Bear track very near my house!  I folluwed the trail around the rocky point!

Bear track very near my house! I followed the trail around the rocky point!

Bear tracker!

Bear track tracker!

4. Back country Mojo.  Jim rode him because Cometa was still recovering from that mashed head.  Mojo and Cometa have some similarities!  Jim liked him (but we cannot keep him–see #2!)

Ready to ride out--the last day before the Manzanos closed due to fire danger!

Ready to ride out–the last day before the Manzanos closed due to fire danger!

5. Kid packer.  And this week, Mojo packed my nieces around!

Brushing!

Brushing!

Off to the arena!

Off to the arena!

Trail pony!

Trail pony!

All smiles!

All smiles!

 

Braiding!

Braiding! (she is off to the side–just sayin’)

That’s a pretty good adventure resume for two months. I think he has  good mojo!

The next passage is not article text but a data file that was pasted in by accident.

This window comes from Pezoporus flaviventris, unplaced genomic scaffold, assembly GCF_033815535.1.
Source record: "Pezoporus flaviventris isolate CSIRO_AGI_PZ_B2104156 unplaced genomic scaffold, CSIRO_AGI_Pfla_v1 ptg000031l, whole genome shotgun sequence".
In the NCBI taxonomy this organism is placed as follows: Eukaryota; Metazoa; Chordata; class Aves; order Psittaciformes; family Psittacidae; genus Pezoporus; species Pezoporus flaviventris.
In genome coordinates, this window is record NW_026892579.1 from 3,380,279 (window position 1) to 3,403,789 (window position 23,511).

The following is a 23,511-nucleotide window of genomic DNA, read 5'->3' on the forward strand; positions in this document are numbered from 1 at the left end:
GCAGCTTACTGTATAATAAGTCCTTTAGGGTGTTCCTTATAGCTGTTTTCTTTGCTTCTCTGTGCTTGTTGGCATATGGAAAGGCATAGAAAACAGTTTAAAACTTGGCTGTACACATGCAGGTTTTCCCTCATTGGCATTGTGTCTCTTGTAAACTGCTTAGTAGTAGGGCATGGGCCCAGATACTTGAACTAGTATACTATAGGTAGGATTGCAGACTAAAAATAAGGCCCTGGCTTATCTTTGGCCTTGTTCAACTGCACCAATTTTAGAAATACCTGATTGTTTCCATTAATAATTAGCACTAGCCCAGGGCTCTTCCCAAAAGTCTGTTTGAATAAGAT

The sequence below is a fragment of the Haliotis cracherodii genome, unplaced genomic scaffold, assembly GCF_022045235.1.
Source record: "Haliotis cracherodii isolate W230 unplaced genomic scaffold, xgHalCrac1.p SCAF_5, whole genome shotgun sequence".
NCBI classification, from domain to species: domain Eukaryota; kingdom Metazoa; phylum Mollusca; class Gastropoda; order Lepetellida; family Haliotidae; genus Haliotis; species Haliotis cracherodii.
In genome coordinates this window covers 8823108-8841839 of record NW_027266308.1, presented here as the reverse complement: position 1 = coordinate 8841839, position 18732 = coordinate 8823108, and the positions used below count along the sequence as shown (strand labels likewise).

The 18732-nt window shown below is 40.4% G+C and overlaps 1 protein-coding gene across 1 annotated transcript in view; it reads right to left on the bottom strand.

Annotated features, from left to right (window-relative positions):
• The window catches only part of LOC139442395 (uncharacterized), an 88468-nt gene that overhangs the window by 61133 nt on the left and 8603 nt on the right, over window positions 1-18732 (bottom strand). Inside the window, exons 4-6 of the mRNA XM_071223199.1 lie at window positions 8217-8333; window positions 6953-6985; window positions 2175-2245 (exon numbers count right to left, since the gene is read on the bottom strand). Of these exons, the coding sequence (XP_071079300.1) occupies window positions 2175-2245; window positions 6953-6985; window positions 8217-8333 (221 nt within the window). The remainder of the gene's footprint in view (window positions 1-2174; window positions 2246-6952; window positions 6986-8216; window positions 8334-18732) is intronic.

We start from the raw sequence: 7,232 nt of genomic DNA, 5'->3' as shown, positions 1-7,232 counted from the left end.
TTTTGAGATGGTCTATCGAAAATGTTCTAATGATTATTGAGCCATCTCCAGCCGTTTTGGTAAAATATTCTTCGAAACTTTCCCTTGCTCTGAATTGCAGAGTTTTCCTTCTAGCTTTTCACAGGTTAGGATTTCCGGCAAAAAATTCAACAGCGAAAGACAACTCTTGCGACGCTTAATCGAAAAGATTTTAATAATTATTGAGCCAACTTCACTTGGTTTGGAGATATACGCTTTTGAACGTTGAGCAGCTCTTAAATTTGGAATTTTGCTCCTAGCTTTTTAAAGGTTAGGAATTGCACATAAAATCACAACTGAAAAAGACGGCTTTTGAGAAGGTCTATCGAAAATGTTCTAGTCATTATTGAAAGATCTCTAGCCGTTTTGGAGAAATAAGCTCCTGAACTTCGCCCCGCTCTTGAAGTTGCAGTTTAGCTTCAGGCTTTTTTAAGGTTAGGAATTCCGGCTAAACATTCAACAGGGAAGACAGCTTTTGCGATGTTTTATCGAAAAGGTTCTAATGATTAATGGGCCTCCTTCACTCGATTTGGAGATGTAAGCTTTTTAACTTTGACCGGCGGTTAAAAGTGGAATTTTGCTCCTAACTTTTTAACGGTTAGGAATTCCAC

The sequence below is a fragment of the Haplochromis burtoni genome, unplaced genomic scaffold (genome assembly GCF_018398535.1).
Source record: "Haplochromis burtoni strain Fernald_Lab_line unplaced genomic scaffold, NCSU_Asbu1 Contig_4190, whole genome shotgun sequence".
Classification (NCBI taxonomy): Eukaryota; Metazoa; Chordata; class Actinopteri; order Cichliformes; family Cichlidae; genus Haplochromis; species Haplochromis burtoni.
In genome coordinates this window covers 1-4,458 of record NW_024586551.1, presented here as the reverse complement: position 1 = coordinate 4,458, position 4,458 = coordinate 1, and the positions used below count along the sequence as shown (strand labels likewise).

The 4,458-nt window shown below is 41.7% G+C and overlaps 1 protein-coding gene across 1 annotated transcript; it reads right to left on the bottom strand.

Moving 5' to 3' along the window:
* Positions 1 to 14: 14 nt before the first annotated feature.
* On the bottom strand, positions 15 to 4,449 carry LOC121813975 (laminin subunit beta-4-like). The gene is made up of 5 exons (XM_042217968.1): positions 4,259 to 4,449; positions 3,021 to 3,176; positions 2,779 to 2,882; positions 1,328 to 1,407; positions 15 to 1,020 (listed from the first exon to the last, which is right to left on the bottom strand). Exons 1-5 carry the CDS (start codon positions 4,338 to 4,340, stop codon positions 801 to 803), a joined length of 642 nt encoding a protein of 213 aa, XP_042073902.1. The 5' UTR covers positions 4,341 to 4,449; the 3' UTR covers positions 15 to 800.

Hope you had a happy 4th of July!!

 

 

 

 

 

 

 

 

About BlogPatty

Here's the skinny: I have a thing for horses. They make sense to me. I have a small horse training business (it's a "boutique" training business, not because it's super fancy, but because the horses get a lot of personal attention). I also go by Dr. Wilber, and teach biology full-time at a Central New Mexico Community college.
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12 Responses to Mojo’s (a Fjord) Big Adventures!

  1. EMoon says:

    I rode a Fjord at the Highland Riding School in Scotland (taking lessons on a trip is a good way to learn new things from different instructors) and found it was somewhat less flexible, which makes sense given the conformation, but a pleasant steady ride. Though the canter…ye gods that was short-strided with none of the “flow” of a leggier beast. Ought to make a good beginner lesson horse, though, and the disposition was, if a bit stolid, certainly stable and reasonable for novices. Sure-footed over rough country (Scotland. Highlands. Rocks, mud, boggy places). I wondered how they’d do in hot country…evidently OK?

    • Patty says:

      Stolid is such a great word to describe Fjords! (IMHO–Fjord enthusiasts may beg to differ!)

      What a fun idea to take a lesson while on a trip.

      I have been salivating over the idea of taking a horse safari to follow the wildebeest for a week or so, athough that would not involve lessons, just riding.